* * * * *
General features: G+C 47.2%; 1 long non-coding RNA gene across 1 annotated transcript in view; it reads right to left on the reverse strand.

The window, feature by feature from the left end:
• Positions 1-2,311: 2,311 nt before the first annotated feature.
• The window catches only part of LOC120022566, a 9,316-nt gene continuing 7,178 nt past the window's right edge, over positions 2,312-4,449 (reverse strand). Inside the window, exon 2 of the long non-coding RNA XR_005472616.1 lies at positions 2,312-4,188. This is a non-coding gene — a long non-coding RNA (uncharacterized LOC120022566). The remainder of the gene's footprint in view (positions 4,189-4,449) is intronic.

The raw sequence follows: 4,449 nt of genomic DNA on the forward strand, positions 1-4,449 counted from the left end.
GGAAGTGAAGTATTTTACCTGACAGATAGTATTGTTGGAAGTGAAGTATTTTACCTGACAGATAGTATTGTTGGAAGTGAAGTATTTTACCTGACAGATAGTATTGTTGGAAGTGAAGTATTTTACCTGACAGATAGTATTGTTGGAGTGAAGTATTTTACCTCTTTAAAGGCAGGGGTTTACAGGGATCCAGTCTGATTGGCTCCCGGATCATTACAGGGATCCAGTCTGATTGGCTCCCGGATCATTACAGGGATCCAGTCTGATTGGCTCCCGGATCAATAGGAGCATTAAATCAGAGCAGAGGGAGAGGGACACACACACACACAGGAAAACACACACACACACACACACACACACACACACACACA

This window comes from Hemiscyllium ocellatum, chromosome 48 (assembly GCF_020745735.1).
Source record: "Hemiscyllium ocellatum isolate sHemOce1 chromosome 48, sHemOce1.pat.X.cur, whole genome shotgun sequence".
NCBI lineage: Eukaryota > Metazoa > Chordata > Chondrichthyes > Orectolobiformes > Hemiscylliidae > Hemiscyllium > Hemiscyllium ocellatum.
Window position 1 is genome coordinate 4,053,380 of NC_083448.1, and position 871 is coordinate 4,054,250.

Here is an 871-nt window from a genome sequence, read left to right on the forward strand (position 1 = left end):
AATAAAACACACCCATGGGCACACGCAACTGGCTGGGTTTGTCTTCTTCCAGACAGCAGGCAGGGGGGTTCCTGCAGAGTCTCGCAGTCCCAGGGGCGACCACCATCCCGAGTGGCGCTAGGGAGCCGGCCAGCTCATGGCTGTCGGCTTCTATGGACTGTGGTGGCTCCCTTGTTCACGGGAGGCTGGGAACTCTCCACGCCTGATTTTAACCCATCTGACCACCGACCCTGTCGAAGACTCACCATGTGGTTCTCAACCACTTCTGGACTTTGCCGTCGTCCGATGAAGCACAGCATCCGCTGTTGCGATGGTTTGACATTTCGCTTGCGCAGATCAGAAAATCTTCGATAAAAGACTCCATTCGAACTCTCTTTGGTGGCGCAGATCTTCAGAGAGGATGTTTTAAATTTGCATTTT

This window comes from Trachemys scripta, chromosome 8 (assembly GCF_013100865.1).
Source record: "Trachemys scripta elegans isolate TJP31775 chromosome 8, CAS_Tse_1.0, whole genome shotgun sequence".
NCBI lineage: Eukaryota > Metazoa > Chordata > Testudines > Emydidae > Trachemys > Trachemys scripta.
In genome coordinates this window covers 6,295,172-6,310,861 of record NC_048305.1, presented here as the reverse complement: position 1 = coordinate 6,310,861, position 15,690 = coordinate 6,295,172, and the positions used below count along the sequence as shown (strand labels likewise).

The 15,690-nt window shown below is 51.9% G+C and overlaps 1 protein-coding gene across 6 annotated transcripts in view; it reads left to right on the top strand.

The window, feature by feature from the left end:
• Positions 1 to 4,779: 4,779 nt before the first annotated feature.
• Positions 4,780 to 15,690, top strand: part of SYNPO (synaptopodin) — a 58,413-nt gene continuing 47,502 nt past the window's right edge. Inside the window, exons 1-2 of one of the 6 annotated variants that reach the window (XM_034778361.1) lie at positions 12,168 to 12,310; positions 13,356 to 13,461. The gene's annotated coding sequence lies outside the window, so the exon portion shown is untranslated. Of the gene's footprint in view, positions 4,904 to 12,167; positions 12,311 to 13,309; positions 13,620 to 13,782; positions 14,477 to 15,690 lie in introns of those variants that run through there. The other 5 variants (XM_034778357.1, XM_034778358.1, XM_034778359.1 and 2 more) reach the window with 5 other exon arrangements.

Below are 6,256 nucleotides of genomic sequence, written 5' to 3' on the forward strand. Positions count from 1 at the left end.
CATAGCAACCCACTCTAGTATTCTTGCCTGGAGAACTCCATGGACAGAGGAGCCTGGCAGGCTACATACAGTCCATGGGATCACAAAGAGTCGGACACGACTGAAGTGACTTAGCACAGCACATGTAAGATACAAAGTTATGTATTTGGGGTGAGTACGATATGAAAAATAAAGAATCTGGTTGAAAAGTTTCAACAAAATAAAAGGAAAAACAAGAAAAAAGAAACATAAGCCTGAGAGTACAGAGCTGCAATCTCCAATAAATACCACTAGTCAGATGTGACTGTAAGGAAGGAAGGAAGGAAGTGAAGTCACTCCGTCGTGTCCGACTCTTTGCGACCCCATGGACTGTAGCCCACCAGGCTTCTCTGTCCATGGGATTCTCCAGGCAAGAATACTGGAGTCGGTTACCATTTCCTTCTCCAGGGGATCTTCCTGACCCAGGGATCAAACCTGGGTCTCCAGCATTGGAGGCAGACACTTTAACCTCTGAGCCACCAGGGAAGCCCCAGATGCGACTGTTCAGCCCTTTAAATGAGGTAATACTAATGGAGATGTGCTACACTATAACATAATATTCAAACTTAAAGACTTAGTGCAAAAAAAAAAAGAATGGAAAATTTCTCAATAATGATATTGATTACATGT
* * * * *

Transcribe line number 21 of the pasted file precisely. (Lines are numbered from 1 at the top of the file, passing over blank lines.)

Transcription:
Below are 6,256 nucleotides of genomic sequence, written 5' to 3' on the forward strand. Positions count from 1 at the left end.